Positive reinforcement, in its simplest term, is an event which strengthens or increases the probability of a specific response. After a behavior occurs, something given that increases the likelihood that this behavior will occur again.
Let’s look at a few examples:
Your partner throws the trash without you asking. You give them a big kiss and thank them for helping. This should improve your partner throwing out the trash more often.
At work, you exceed this month's sales quota, so your boss gives you a bonus. Your boss has rewarded your hard work, and you are more likely to increase sales from now on.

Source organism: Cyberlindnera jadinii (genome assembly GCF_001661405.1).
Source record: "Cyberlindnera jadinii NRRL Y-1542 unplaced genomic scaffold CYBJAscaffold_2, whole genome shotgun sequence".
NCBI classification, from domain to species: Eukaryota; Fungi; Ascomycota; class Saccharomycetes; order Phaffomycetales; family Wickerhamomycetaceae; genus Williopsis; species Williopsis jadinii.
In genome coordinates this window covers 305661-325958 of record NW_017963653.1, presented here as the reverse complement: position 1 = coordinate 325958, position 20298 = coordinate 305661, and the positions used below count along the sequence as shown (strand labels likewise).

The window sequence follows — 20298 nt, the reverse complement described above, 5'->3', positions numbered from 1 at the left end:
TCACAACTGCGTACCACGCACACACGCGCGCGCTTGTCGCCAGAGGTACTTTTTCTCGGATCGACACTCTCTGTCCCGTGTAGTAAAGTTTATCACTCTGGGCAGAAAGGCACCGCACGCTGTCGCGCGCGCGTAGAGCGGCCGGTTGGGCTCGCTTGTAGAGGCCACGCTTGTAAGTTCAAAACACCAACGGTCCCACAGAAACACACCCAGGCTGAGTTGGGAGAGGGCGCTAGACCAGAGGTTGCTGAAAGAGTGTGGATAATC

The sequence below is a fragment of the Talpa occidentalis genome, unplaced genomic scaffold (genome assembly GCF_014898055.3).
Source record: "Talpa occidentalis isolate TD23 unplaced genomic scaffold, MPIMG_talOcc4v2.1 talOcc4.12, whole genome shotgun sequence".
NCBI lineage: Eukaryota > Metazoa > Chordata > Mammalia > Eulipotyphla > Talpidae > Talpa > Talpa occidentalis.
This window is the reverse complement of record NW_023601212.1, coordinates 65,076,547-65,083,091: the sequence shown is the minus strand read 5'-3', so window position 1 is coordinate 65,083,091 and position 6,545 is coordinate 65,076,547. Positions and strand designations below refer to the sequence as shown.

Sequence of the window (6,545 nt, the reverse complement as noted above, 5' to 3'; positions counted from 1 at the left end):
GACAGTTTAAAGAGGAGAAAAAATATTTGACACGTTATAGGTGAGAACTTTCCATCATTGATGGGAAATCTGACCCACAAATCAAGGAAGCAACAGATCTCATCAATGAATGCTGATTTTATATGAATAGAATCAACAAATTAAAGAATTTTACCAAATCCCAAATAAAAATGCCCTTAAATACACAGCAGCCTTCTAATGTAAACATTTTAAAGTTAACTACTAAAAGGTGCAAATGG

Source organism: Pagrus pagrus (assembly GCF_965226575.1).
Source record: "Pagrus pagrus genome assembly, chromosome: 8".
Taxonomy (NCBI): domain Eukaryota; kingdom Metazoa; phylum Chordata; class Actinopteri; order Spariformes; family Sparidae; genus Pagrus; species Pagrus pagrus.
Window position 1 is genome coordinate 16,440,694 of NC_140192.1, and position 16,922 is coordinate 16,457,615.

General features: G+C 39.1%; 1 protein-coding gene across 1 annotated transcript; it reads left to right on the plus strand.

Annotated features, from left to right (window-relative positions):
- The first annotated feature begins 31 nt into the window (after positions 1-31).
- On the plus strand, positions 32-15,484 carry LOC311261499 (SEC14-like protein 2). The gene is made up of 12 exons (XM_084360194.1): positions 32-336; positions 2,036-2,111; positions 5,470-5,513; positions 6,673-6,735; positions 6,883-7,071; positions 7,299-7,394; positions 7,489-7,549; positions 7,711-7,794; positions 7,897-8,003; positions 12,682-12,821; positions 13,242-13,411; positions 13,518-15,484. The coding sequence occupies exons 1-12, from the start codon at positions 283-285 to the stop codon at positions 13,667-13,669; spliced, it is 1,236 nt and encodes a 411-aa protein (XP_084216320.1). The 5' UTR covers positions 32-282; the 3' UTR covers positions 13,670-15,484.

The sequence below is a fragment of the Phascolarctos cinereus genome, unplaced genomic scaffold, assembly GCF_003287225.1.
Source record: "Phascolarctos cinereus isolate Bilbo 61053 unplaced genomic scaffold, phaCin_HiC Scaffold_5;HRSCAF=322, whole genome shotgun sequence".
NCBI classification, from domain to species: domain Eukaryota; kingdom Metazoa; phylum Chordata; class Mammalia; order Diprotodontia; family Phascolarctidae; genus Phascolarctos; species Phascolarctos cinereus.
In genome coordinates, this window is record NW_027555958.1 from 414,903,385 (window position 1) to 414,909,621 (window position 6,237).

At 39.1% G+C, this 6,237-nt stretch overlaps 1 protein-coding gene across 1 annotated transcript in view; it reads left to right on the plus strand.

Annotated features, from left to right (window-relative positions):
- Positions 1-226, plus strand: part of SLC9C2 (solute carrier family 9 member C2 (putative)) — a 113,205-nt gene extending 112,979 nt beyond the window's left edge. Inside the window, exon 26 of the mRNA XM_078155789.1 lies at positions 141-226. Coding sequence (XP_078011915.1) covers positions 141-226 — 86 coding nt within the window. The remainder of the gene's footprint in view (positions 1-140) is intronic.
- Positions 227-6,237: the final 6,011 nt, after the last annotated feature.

But wait, is giving or adding something always positive reinforcement? The key factor is if they want the reinforcement:
Jake does not like physical affection very much. His mom noticed that he cleaned his room without being asked, and it thrills her! She tickles and hug him, because she wants to give him a reward for doing his chore, but Jake protests and tries to pull away.
Is Jake more likely to clean his room again? Has he received positive reinforcement? Since he does not like physical affection, and he was trying to escape his mom’s tickles and hugs, the answer is, “probably not”. (The chances that he would clean his room again may have even decreased, in which case the affection acted as a punisher.)
Key things to remember when giving positive reinforcement: